Updated: Jan 29
Eileen Mackey Downing had a successful career in education and training, with stints across the U.S., South Africa, Europe, and the Middle East. Her family life changed radically when her son was diagnosed with leukemia while they were living in South Africa and Eileen stepped away from life as she knew it to oversee her son’s care. As his condition stabilized, and she looked to return to the US and to the workforce, Eileen wanted to leverage her global training background and also keep her family’s on-going care needs in mind. She recently started a contract job at Microsoft working in a support role in the Intelligent Cloud Technical Readiness team.
Congratulations on your first job back! How did you land this assignment? How did you position your background and skills?
As all the statistics predicted, I found my job through a personal contact - someone who had worked at the same college that I had in the UAE, but who had relocated to Seattle in the time since we had both left there. She had a similar education and professional background to me and she really felt confident that I would be a good fit on the diverse international team that I now work on.
Did you talk much about your time away? Were you anxious about the prospect of talking about your family’s unique health situation?
My personal contact knew all the details about my personal history, but I was a bit anxious about the topic surfacing during my interview. My time away didn’t actually come up, but I did feel it was necessary and fair to let my hopefully-future employer know about my potential obligations stemming from my children’s health. Apart from having a son with leukemia, I also have two sons with developmental disabilities. I really wanted these experiences to surface as a strength rather than a liability, so I brought it to the table on my own terms, and briefly inserted it into a conversation about AI, which is a facet of the Intelligent Cloud platform. I really feel that AI is going to level the playing field for people with disabilities and make the workplace more accessible in the future. It’s something that I am excited about, and I wanted my experience with disability and difference to come across as a facet of how I could eventually contribute to the team’s work. It also gave me the opportunity to paraphrase the fact that I am not really intimidated by much!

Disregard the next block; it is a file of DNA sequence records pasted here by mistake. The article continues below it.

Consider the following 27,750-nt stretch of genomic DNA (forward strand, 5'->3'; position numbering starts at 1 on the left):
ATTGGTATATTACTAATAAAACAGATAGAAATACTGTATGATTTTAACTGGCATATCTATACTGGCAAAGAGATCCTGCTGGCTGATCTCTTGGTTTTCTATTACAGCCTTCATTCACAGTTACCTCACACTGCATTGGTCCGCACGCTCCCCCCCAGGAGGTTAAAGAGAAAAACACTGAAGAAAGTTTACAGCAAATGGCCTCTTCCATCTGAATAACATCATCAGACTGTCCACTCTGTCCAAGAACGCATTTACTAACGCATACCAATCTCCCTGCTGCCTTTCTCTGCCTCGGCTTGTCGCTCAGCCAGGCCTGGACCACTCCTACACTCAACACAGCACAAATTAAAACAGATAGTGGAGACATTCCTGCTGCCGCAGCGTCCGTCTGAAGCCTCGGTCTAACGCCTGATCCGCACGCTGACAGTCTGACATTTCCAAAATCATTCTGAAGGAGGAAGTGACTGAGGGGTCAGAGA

You came through the Spring 2019 Career Catalyst. What elements of the program helped propel your move forward?
Instead of just hanging on to a blurred image of what I was before kids, before autism, before cancer, The Career Catalyst gave me the time, the place, and the framework to examine who I am now, what I want out of this next chapter of my professional life, and how I can get that message out in a way that is most likely going to end in a j-o-b. I sort of feel like all of the activities (like re-working my resume and LinkedIn profile, collecting feedback from former colleagues, and learning about personal branding) was really like one big assignment on getting to know myself again in an articulate manner. I am really grateful for the partial scholarship that I received from The Swing Shift, because it really made the decision to attend the course easier to make from the financial perspective. I also got to know an amazing group of ladies and build an accountability network; being new to Seattle, that was a really important aspect for me. And it may seem silly, but being able to hang out at the Riveter one morning a week made me feel like I was already stepping out into the world of work – the cool world of work that is!
You’ve elected to try a contract job as you get back into the workforce. Was this deliberate or opportunistic? What do you see as the pros and cons?
I had originally hoped to land a permanent job with those all-important health care benefits as I am now the only source of income in my family - my husband had to leave his job when we moved from South Africa last year. I do, however, definitely see the advantages of working on a contractual basis in terms of flexibility for time off between contracts. It is also more of a bite-size risk for the employer. For whatever crazy logic, employers believe that hiring someone who has been out of the formal workplace is a risk; having the option to hire someone on a somewhat temporary basis relieves them from some of that burden of risk. It also gives me the clear option to change my mind, or my rates!
Do you have any advice for folks who have been away to care for their family’s health?
Weathering hardship makes you a stronger person, and as a result you are a valuable addition to any workplace. Don’t be afraid to let your potential employers know about crises that you have gone through, but frame it in a tangible way so that it can be regarded as a strength, not a liability.